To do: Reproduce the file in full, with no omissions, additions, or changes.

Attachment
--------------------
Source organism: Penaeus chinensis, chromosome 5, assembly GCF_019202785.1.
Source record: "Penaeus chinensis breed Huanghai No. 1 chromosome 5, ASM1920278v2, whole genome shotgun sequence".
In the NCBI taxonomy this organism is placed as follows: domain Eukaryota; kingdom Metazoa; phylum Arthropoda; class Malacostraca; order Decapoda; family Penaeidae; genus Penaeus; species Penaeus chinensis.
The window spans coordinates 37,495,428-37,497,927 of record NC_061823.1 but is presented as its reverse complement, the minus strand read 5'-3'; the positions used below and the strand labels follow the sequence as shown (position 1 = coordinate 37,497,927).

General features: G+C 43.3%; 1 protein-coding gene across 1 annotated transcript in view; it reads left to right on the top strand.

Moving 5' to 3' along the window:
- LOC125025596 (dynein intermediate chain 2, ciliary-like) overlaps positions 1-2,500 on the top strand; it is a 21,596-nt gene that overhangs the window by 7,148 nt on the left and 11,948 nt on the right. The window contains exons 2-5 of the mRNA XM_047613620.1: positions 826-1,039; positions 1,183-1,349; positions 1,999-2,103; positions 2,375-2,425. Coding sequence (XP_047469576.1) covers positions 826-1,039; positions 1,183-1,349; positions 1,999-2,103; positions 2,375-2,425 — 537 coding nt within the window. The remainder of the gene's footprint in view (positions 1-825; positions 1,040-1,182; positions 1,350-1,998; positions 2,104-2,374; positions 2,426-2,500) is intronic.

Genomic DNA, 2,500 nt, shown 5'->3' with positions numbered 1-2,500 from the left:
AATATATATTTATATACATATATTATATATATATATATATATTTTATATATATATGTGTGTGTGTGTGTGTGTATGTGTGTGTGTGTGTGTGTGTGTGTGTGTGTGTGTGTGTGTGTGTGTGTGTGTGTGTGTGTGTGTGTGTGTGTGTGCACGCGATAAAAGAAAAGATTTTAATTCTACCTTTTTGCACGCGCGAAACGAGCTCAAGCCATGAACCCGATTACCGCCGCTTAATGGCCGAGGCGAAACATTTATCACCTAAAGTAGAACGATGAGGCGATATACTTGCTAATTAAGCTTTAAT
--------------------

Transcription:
Source organism: Penaeus chinensis, chromosome 5, assembly GCF_019202785.1.
Source record: "Penaeus chinensis breed Huanghai No. 1 chromosome 5, ASM1920278v2, whole genome shotgun sequence".
In the NCBI taxonomy this organism is placed as follows: domain Eukaryota; kingdom Metazoa; phylum Arthropoda; class Malacostraca; order Decapoda; family Penaeidae; genus Penaeus; species Penaeus chinensis.
The window spans coordinates 37,495,428-37,497,927 of record NC_061823.1 but is presented as its reverse complement, the minus strand read 5'-3'; the positions used below and the strand labels follow the sequence as shown (position 1 = coordinate 37,497,927).

General features: G+C 43.3%; 1 protein-coding gene across 1 annotated transcript in view; it reads left to right on the top strand.

Moving 5' to 3' along the window:
- LOC125025596 (dynein intermediate chain 2, ciliary-like) overlaps positions 1-2,500 on the top strand; it is a 21,596-nt gene that overhangs the window by 7,148 nt on the left and 11,948 nt on the right. The window contains exons 2-5 of the mRNA XM_047613620.1: positions 826-1,039; positions 1,183-1,349; positions 1,999-2,103; positions 2,375-2,425. Coding sequence (XP_047469576.1) covers positions 826-1,039; positions 1,183-1,349; positions 1,999-2,103; positions 2,375-2,425 — 537 coding nt within the window. The remainder of the gene's footprint in view (positions 1-825; positions 1,040-1,182; positions 1,350-1,998; positions 2,104-2,374; positions 2,426-2,500) is intronic.

Genomic DNA, 2,500 nt, shown 5'->3' with positions numbered 1-2,500 from the left:
AATATATATTTATATACATATATTATATATATATATATATATTTTATATATATATGTGTGTGTGTGTGTGTGTATGTGTGTGTGTGTGTGTGTGTGTGTGTGTGTGTGTGTGTGTGTGTGTGTGTGTGTGTGTGTGTGTGTGTGTGTGTGCACGCGATAAAAGAAAAGATTTTAATTCTACCTTTTTGCACGCGCGAAACGAGCTCAAGCCATGAACCCGATTACCGCCGCTTAATGGCCGAGGCGAAACATTTATCACCTAAAGTAGAACGATGAGGCGATATACTTGCTAATTAAGCTTTAAT